The Judiciary in Nigeria, Erosion of Trust and Quest for Justice

By Dr Sonny Onyegbula

THE JUDICIARY, a vital institution in any democratic society, is often revered as the ultimate safeguard against injustice and the bastion of hope for the ordinary citizen.

Entrusted with the noble responsibility of upholding justice, protecting individual rights, and ensuring the rule of law, the judiciary plays a pivotal role in maintaining social order and promoting democratic values.

However, in the context of Nigeria, the capacity of the judiciary to fulfil this mandate has been a subject of intense scrutiny and concern. Despite its importance, the Nigerian judiciary has faced numerous challenges that have eroded public trust and confidence in its ability to deliver justice.

The performance of the has been marred by allegations of corruption, incompetence, and executive interference, which have undermined its independence and integrity. As a result, many Nigerians have lost faith in the ability of the judiciary to protect their rights and provide a fair and impartial platform for dispute resolution.

This article explores the performance of the judiciary in Nigeria, examining its ability to uphold justice and protect citizens’ rights. It critically analyses decided cases, legal jurisprudence, and insights from legal scholars and judges to investigate whether the Nigerian judiciary truly lives up to its mandate as the last bastion of hope for the ordinary person.

By examining the strengths and weaknesses of the judiciary, this article hopes to contribute to the ongoing discourse on judicial reform and promoting justice in Nigeria.
Nigeria’s judiciary has a storied past, marked by notable judges who have left an enduring legacy in the legal profession.

Justice Kayode Eso, renowned for his unwavering commitment to justice and his courageous stance against corruption, is often celebrated as a paragon of judicial excellence.

Similarly, Justice Chukwudifu Oputa, distinguished for his erudite judgements and unrelenting pursuit of justice, has left an indelible mark on the legal landscape. However, in recent years, the judiciary has confronted numerous challenges that have tarnished its reputation and eroded public trust.

Corruption, a pervasive malaise that has afflicted various institutions in Nigeria, has also besmirched the judiciary. Some judges have been accused of accepting bribes, compromising justice, and perpetuating injustice.

Executive interference has also significantly threatened the independence and integrity of the judiciary. The executive arm of government has often attempted to judgements.
Inadequate funding has further hamstrung the judiciary, hindering its ability to function effectively.

The lack of resources has resulted in inadequate infrastructure, poor remuneration for judges and staff, and limited legal research and training resources.

This has further compromised the ability of the judiciary to dispense justice efficiently and effectively.

Despite these challenges, there are still many dedicated and principled judges in Nigeria who remain committed to upholding justice and protecting citizens’ rights.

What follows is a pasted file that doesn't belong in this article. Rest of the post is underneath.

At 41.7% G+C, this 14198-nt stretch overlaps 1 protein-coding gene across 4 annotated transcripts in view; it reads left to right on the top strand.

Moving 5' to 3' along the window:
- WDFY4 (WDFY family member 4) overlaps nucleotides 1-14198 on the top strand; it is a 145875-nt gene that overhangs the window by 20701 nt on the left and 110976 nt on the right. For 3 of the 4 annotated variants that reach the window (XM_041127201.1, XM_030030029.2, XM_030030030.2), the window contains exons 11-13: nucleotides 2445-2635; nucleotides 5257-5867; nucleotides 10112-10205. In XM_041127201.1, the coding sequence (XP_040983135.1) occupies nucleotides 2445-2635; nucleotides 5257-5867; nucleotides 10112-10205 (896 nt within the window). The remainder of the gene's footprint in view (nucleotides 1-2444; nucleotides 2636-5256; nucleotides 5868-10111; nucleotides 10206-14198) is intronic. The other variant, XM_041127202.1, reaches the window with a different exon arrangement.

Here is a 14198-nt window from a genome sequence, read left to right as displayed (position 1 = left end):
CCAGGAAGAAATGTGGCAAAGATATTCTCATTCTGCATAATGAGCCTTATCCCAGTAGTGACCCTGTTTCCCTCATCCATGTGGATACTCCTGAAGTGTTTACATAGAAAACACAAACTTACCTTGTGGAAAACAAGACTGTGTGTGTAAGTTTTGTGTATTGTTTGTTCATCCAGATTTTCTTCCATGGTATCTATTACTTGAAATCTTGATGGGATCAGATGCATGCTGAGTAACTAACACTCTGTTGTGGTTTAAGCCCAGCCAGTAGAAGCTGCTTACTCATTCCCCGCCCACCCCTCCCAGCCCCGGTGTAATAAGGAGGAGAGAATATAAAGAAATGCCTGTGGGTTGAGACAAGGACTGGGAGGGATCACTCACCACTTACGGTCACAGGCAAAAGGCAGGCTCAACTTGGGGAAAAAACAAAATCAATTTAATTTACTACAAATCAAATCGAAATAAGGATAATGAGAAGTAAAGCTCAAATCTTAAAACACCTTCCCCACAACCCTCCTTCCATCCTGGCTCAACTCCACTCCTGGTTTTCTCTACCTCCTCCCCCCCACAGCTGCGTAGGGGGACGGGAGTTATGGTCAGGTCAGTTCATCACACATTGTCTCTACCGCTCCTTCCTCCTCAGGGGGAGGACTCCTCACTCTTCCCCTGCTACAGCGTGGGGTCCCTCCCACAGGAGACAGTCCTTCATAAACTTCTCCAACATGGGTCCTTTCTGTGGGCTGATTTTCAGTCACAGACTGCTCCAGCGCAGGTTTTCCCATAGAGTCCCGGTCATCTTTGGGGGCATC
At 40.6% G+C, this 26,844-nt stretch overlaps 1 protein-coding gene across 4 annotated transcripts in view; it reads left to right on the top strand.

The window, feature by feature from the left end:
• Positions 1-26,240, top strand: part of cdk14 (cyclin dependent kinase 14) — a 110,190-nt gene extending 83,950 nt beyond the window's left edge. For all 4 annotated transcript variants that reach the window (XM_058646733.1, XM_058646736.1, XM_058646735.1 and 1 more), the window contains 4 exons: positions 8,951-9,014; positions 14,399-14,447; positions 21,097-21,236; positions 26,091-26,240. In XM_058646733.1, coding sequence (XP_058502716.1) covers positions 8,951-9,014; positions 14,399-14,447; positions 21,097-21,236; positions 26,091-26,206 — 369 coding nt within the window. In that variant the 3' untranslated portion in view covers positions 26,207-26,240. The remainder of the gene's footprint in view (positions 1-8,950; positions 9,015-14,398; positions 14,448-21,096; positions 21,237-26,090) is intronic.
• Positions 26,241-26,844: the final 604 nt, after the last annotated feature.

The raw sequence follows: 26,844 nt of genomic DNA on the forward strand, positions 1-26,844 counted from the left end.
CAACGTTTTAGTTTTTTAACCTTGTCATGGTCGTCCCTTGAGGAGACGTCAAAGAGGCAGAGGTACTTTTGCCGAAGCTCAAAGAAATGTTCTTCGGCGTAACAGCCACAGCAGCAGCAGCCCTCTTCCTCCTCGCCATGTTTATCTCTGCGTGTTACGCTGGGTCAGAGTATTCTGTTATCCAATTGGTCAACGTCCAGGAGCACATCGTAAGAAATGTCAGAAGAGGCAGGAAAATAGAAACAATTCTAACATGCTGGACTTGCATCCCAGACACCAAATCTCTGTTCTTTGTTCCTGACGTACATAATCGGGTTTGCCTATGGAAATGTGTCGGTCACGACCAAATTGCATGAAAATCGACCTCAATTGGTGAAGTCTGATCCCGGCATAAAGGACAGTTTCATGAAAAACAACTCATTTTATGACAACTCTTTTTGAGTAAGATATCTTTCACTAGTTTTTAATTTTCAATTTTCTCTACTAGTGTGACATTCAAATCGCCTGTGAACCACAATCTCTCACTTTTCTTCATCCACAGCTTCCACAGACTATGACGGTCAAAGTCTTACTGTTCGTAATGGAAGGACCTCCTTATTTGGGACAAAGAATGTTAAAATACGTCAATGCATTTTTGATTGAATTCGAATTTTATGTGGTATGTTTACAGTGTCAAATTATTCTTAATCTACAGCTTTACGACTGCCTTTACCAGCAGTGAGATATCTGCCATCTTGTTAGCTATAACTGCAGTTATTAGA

However, the judiciary must confront these challenges head-on, implementing reforms and measures to address corruption, executive interference, and inadequate funding. Only then can the judiciary fulfil its mandate as a bastion of hope for the ordinary person in Nigeria.

The landmark case of Uzoukwu v. Ezeonu (2014) was a significant milestone in Nigeria’s judicial history.

The Supreme Court unequivocally affirmed the sacred responsibility of the judiciary to protect the rights of citizens and ensure that justice is served. This ruling was hailed as a triumph for human rights and the rule of law, and it reinforced the role of the judiciary as a bulwark against tyranny and oppression.
However, despite this landmark ruling, the judiciary has often failed to live up to its duty to protect citizens’ rights and uphold justice. In the case of Afolabi v. Governor of Lagos State (2016), the court failed to hold the government accountable for its brazen violation of a citizen’s property rights. The government had illegally demolished the citizen’s property without due process or compensation, yet the court inexplicably refused to intervene and protect the citizen’s rights.
Similarly, in the case of Akingbade v. Governor of Oyo State (2018), the court failed to hold the government accountable for its egregious human rights violations.

The government had been accused of perpetrating violence and intimidation against citizens, yet the court failed to investigate and address these allegations. This failure to act sent a chilling message to citizens that the judiciary did not value or protect their rights.

These cases illustrate a disturbing trend in Nigeria’s judiciary, where the rights of citizens are often sacrificed at the altar of political expediency or government interests. The failure of the judiciary to uphold its duty to protect citizens’ rights has eroded public trust and confidence in the institution and has perpetuated a culture of impunity and injustice. It is imperative that the judiciary reflects on these failures and recommit itself to its sacred duty to protect the rights of citizens and uphold justice.